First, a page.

Reflections: An interview with Higher Brothers
Music — 26.12.19
88Rising’s Higher Brothers are rapidly becoming, to quote one of the group’s members KnowKnow, “richer than Rich The Kid.” Fixation with individuality echoed through witty lyrics, and loud promotion of Chinese pride have become their staples, transcending culturally nuanced rap style across the seas. Claiming their own territory within hip-hop, fashion and youth culture, Higher Brothers fully encapsulate the authentic flavour of their generation.
In this exclusive interview, we chat with Higher Brothers individually to learn about each of their solo ventures and what the future holds.
KnowKnow had less than 2000RMB when he first came to Chengdu, Sichuan, the birthplace of Higher Brothers. “I couldn’t afford good clothes. I didn’t have money to eat anything but rice.” He started selling insurance after graduating from a community college and would make music late at night after work. Not having the extra cash needed for post-production, he released the songs as they were, shocked when he got good feedback straight away. Soon after, he met his brothers, Psy.P, Melo and Masiwei, chatting on WeChat.
“It was all fate,” asserts Psy.P, and instant love for hip-hop, that brought the rappers together, naming themselves Higher Brothers after the iconic Haier air conditioner that was cooling the studio they were writing their first song in.
“We made it the name of our very first song and just stuck with it,” says Masiwei.
All four rappers are fast to admit that hip-hop, once just an underground subculture, is now their life – an attitude and a religion, that keeps them motivated and proactive. Their boyhoods were influenced by artists that are now on their wishlist to work with, J. Cole and Drake for Melo, Kendrick Lamar and A$AP Rocky for Psy.P and KnowKnow.
“Black Eyed Peas’ Funky Elephant, 50 Cent’s Massacre, Soulja Boy’s iSouljaBoyTellem, and Juelz Santana’s From Me To U, were everything to me. These records really inspired my own taste and musical standard,” adds Masiwei.
It will be five years since they started in that tiny studio in Chengdu. The momentum they’ve built since has provided a huge audience online, an international record deal, their first studio album Black Cab, and an epic first North American tour that treated them like rock stars, with fans fainting [literally] left and right. Falling in love with new cities, experiencing new energies, and absorbing new cultures, was beautifully “eye-opening.”
Perhaps the sweetest highlight of all was collaborating with their ultimate hero Snoop Dog on Netflix’s Wu Assassins series. The narrative and imagery in the series feature numerous elements that resonate with Chinese culture, making the lyrics of “Friends & Foes” feel particularly meaningful and vivid. [Working with Snoop] “was the best feeling ever, a childhood dream come true, we fucking love him.”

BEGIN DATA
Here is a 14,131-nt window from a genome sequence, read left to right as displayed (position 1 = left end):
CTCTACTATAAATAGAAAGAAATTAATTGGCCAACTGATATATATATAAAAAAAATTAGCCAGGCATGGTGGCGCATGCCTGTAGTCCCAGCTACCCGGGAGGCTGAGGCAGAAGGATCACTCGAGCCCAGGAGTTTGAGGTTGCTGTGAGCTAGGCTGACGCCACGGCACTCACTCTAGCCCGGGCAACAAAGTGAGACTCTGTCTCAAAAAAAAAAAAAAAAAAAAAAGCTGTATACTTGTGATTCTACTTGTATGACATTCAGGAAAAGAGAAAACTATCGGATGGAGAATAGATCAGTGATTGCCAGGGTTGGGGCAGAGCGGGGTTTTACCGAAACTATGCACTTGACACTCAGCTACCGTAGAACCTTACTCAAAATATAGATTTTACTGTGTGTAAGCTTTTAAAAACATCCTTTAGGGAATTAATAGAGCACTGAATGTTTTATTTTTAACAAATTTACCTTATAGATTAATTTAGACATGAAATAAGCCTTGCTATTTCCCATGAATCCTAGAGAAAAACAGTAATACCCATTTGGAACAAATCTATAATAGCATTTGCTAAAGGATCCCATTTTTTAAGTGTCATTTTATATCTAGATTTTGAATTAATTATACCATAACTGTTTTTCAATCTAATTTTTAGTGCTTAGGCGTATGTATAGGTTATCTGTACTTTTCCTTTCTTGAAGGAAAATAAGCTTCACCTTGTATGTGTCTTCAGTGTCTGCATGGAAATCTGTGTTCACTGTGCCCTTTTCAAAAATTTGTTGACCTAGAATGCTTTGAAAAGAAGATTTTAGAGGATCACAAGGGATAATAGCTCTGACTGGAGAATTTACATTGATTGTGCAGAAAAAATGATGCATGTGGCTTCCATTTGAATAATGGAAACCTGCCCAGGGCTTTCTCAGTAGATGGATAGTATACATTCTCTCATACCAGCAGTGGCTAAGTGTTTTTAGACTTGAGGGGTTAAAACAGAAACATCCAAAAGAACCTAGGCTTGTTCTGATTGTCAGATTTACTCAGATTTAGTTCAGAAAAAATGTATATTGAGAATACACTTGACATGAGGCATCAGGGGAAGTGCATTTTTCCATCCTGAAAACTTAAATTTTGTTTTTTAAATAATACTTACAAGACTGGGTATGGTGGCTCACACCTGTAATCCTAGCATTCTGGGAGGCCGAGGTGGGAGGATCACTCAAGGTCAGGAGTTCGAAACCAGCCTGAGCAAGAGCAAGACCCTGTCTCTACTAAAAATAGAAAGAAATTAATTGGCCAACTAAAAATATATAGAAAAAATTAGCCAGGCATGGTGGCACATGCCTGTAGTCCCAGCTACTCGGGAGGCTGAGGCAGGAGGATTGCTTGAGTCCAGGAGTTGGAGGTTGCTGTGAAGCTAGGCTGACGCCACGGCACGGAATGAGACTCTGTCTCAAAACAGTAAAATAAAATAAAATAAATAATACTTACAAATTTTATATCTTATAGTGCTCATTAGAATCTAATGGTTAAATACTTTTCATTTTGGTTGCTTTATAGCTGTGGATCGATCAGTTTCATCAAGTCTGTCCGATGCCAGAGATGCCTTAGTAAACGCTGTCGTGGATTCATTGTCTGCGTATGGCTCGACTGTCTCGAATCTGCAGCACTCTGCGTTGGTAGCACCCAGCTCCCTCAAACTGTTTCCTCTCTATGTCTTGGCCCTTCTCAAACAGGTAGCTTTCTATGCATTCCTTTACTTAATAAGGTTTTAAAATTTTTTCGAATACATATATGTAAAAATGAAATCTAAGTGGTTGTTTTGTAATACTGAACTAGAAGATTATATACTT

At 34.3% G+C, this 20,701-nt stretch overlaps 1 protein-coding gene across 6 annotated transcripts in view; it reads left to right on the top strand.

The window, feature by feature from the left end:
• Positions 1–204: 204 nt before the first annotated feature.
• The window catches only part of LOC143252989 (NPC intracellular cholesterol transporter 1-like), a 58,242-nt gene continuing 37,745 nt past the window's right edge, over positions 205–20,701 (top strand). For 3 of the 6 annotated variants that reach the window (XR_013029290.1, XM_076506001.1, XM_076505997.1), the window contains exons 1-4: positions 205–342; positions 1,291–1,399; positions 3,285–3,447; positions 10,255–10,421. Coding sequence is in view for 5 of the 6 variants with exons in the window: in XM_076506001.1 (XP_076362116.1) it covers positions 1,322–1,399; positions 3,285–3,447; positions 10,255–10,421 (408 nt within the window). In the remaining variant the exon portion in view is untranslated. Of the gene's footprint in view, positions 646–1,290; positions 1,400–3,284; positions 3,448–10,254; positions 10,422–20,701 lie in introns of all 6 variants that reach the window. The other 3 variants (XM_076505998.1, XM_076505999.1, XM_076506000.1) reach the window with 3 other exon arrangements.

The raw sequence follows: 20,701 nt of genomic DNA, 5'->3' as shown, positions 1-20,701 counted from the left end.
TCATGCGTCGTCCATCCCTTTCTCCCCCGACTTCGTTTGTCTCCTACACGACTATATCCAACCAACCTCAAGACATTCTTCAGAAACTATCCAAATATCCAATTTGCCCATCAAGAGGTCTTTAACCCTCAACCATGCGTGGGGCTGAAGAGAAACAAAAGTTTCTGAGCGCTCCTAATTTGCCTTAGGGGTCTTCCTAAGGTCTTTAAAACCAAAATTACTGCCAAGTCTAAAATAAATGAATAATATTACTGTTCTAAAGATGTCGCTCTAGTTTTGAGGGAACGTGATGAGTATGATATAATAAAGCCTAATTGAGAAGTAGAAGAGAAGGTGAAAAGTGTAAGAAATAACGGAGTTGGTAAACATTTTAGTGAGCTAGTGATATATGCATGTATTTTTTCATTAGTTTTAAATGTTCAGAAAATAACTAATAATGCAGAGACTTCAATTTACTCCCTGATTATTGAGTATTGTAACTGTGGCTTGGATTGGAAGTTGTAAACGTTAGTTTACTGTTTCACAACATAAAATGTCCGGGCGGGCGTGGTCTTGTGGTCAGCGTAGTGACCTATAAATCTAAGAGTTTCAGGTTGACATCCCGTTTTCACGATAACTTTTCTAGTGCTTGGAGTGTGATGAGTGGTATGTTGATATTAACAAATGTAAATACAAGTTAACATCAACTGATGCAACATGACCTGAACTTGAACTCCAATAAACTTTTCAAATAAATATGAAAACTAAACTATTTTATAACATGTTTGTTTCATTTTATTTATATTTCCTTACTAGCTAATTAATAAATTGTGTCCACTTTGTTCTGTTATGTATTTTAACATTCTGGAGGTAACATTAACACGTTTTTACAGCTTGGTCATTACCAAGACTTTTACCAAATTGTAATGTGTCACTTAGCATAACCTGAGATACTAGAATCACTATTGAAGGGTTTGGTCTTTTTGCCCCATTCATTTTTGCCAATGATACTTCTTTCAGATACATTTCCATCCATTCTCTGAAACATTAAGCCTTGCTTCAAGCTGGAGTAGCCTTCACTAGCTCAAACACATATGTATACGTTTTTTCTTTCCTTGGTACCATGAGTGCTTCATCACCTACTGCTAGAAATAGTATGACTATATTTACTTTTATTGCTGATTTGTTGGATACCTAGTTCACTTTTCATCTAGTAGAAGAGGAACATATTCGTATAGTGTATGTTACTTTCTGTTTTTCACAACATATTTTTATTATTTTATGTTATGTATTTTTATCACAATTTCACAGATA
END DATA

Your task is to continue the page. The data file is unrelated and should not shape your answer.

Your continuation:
Their parents, who had hoped their boys would become lawyers or accountants, and were initially averse to their choice of career, are now fans of Higher Brothers, too. They’re proud and happy, as long as the journey is enjoyable for their sons.
When it comes to writing their music, the process is fully spontaneous. Freestyling, and finding the right melodies in the moment has been their recipe.
Charming and cool, Higher Brothers create a sound that is unlike anything that the Chinese rappers who came before them have ever produced. Authentically infusing local culture into their lyrics and soundscapes, they are truly a distinctive new voice in the music industry.
“I grew up speaking the Sichuan dialect, which is quite similar to English, in terms of intonation, sound and rhythm. This may be why our songs attract so many foreign fans, it’s familiar, yet totally unique,” expands Psy.P.
The biggest challenge so far has been the language barrier [and government censorship], but the Brothers are continuing to produce what feels real and natural to them, testing the boundaries of what’s deemed appropriate.
“A lot of people love my ‘Chinglish’, it’s cute,” laughs KnowKnow.
Aside from being currently obsessed with League of Legends (Melo), learning about things that cannot be explained by science (Psy.P), and food and business management (KnowKnow), the Brothers are gearing up to release their solo projects in 2020.
Masiwei has his solo project Prince Charming, Melo’s solo album OD Master experiments with boom-bap sounds, and Psy.P’s project PSYPLIFE.25 will take a look at his entire life thus far.
KnowKnow’s album Mr. Enjoy Da Money is out now, and its main focus is to promote positivity to his listeners. Spitting with enthusiasm about earning money, working hard and staying motivated, it also explores him coming to terms with his meteoric rise. “If I’m fast enough, loneliness can’t catch up with me,” he confesses in his newest single “Mr.Bentley.” KnowKnow aspires for his music to become a luxury product, “I’d love to create a phenomenon where a song goes viral without being released yet.”
Higher Brothers are supremely proud that the world now knows about Chinese rap. Ups and downs of this year pushed all four rappers to come of age and realise that they are real adults now. Their childhood dreams may have already been achieved, but there are new challenges, lessons and rewards to come.